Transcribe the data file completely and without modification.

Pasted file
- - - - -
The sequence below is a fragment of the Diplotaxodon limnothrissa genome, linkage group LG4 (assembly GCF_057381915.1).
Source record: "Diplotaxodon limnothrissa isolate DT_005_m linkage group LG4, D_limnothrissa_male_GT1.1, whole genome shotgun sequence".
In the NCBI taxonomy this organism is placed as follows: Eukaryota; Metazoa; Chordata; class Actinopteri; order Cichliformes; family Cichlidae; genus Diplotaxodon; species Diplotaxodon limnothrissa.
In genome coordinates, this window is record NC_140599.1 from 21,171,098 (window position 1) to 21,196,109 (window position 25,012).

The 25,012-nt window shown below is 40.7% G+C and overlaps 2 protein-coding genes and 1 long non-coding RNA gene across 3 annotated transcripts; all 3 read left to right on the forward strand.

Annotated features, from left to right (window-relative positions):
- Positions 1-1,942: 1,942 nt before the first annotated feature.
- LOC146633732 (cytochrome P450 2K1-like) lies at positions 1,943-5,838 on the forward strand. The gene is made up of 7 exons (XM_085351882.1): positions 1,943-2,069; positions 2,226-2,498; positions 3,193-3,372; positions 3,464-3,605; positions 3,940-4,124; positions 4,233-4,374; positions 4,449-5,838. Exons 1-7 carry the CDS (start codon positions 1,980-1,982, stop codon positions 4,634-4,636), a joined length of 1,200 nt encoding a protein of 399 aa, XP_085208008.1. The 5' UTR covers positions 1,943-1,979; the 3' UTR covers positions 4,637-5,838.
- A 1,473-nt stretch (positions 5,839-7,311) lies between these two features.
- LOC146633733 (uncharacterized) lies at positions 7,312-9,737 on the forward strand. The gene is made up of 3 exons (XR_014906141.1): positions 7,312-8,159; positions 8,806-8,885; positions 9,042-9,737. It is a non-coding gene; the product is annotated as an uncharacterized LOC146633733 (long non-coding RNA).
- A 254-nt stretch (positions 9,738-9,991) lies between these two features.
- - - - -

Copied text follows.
The sequence below is a fragment of the Diplotaxodon limnothrissa genome, linkage group LG4 (assembly GCF_057381915.1).
Source record: "Diplotaxodon limnothrissa isolate DT_005_m linkage group LG4, D_limnothrissa_male_GT1.1, whole genome shotgun sequence".
In the NCBI taxonomy this organism is placed as follows: Eukaryota; Metazoa; Chordata; class Actinopteri; order Cichliformes; family Cichlidae; genus Diplotaxodon; species Diplotaxodon limnothrissa.
In genome coordinates, this window is record NC_140599.1 from 21,171,098 (window position 1) to 21,196,109 (window position 25,012).

The 25,012-nt window shown below is 40.7% G+C and overlaps 2 protein-coding genes and 1 long non-coding RNA gene across 3 annotated transcripts; all 3 read left to right on the forward strand.

Annotated features, from left to right (window-relative positions):
- Positions 1-1,942: 1,942 nt before the first annotated feature.
- LOC146633732 (cytochrome P450 2K1-like) lies at positions 1,943-5,838 on the forward strand. The gene is made up of 7 exons (XM_085351882.1): positions 1,943-2,069; positions 2,226-2,498; positions 3,193-3,372; positions 3,464-3,605; positions 3,940-4,124; positions 4,233-4,374; positions 4,449-5,838. Exons 1-7 carry the CDS (start codon positions 1,980-1,982, stop codon positions 4,634-4,636), a joined length of 1,200 nt encoding a protein of 399 aa, XP_085208008.1. The 5' UTR covers positions 1,943-1,979; the 3' UTR covers positions 4,637-5,838.
- A 1,473-nt stretch (positions 5,839-7,311) lies between these two features.
- LOC146633733 (uncharacterized) lies at positions 7,312-9,737 on the forward strand. The gene is made up of 3 exons (XR_014906141.1): positions 7,312-8,159; positions 8,806-8,885; positions 9,042-9,737. It is a non-coding gene; the product is annotated as an uncharacterized LOC146633733 (long non-coding RNA).
- A 254-nt stretch (positions 9,738-9,991) lies between these two features.